Safety at work

Safety plays a vital role in pilotage work and is one of our three key values. The ability to identify risks and prepare for them is essential within our challenging operational environment. We invested a great deal in the development of occupational safety during 2018.

A great deal was learned from the Emäsalo accident

On 8 December 2017, the worst possible scenario played out, when a pilot boat accident took place in the waters near Emäsalo, resulting in the loss of two of our experienced employees. The accident left a permanent scar on Finnpilot; it will always remain with us and will serve to guide our safety work now and in the future. As a result of the accident, we gained a lot of new information, which led to a number of immediate changes. We implemented many improvements to our boats, guidelines and personnel safety training. All of this will help to prevent accidents like this from ever taking place again. Finnpilot has truly taken its safety culture to a new level.

Additional resources for the development of occupational safety and training

In 2018, Finnpilot established the position of Training and Safety Manager. The Training and Safety Manager is responsible for supporting the field supervisors in the development of regional safety management and for participating in the development of the company’s overall safety management system as well as the deviation process. He also coordinates the internal training system in accordance with the aims specified by the Finnpilot Academy working group.

The activities of Finnpilot’s Safety group were initiated under the leadership of the Training and Safety Manager. The work of the Safety group aims to improve safety within our daily activities and, therefore, the most important aim for the initial phase is to compile experiences and viewpoints related to the daily work. The form of the Safety group activities and tools to be utilised will be specified further during the winter of 2018–2019.

New testing cabin facilitates evacuation exercises

Water rescue exercises are carried out annually at all pilot stations. Every three years, the exercises are conducted and led by Meriturva Maritime Safety Training Centre and any identified shortcomings are corrected. Meriturva has a rescue training unit in Lohja, Finland, where pilots and pilot boat operators receive rescue and survival training for new employees, and where they return for refresher courses every five years. During 2018, a rescue training cabin designed and commissioned by Finnpilot was taken into use at Meriturva’s facility in Lohja for the purpose of practicing and testing the possibilities for evacuation from a capsized pilot vessel cabin.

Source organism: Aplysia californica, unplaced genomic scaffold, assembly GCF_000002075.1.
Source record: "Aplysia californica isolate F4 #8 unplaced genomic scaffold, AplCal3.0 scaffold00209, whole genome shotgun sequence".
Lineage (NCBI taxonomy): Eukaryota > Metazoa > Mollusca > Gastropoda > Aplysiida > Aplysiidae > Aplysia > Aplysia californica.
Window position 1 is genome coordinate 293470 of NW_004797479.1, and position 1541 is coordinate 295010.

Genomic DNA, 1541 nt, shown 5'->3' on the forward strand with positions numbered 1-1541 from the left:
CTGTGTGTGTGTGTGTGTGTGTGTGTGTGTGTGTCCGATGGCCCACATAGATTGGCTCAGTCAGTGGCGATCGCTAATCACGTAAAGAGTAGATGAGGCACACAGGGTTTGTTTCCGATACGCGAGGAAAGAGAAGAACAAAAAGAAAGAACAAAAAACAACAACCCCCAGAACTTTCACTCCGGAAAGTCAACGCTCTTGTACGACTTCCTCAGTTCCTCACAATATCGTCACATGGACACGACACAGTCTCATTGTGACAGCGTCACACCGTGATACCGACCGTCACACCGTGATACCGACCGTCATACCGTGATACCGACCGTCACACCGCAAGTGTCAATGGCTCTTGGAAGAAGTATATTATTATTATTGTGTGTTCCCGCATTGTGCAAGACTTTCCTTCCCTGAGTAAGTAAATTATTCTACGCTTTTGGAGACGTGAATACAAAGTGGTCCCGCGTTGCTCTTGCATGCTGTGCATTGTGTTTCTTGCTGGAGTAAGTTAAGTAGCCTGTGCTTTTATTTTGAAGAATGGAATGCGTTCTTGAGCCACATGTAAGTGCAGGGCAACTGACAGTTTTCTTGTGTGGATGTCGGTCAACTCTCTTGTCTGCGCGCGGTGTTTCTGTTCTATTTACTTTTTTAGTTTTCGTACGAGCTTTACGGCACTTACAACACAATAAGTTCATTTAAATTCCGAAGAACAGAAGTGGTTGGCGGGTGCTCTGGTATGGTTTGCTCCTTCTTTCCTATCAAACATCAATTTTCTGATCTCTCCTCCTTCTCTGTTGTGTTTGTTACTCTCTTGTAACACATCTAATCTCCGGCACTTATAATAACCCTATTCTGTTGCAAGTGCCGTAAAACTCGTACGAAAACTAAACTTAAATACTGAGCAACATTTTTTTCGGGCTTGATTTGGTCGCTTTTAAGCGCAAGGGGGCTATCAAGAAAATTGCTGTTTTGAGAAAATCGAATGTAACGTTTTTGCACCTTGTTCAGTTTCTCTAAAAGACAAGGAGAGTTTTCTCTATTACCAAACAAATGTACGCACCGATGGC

Prevention of occupational accidents

Pilotage-related accidents are generally minor, such as injuries caused by slipping or strain caused by lifting heavy equipment or materials. During 2018, Finnpilot employees experienced a total of 14 occupational accidents at work or during the work commute. Moving around a boat or ship deck in slippery conditions and in the dark is a clear safety hazard that can be diminished, for example, with the use of the right type of footwear. When we are better able to identify and understand the factors that cause accidents, it is easier for us to take measures to eliminate them. If we are to prevent and learn from occupational accidents, it is essential to realise open communications and the exchange of information between field supervisors and occupational health and safety representatives. Through the development of the deviation observation process, we endeavour to fortify our capabilities to process and share information more effectively.

On the anniversary of the pilot boat accident, lumberjack’s candles were lit at pilot stations around Finland as a way for the pilot boat operators, pilots, pilot coordinators, housekeeper/cleaners and administrative personnel at Finnpilot to remember their colleagues who were lost in the accident. Candles were also lit outside of Finnpilot’s Pilot Order Centre, located on Kansakoulukuja in Helsinki and open 24/7/365. Photos: Sami Raanti, Katariina Engblom
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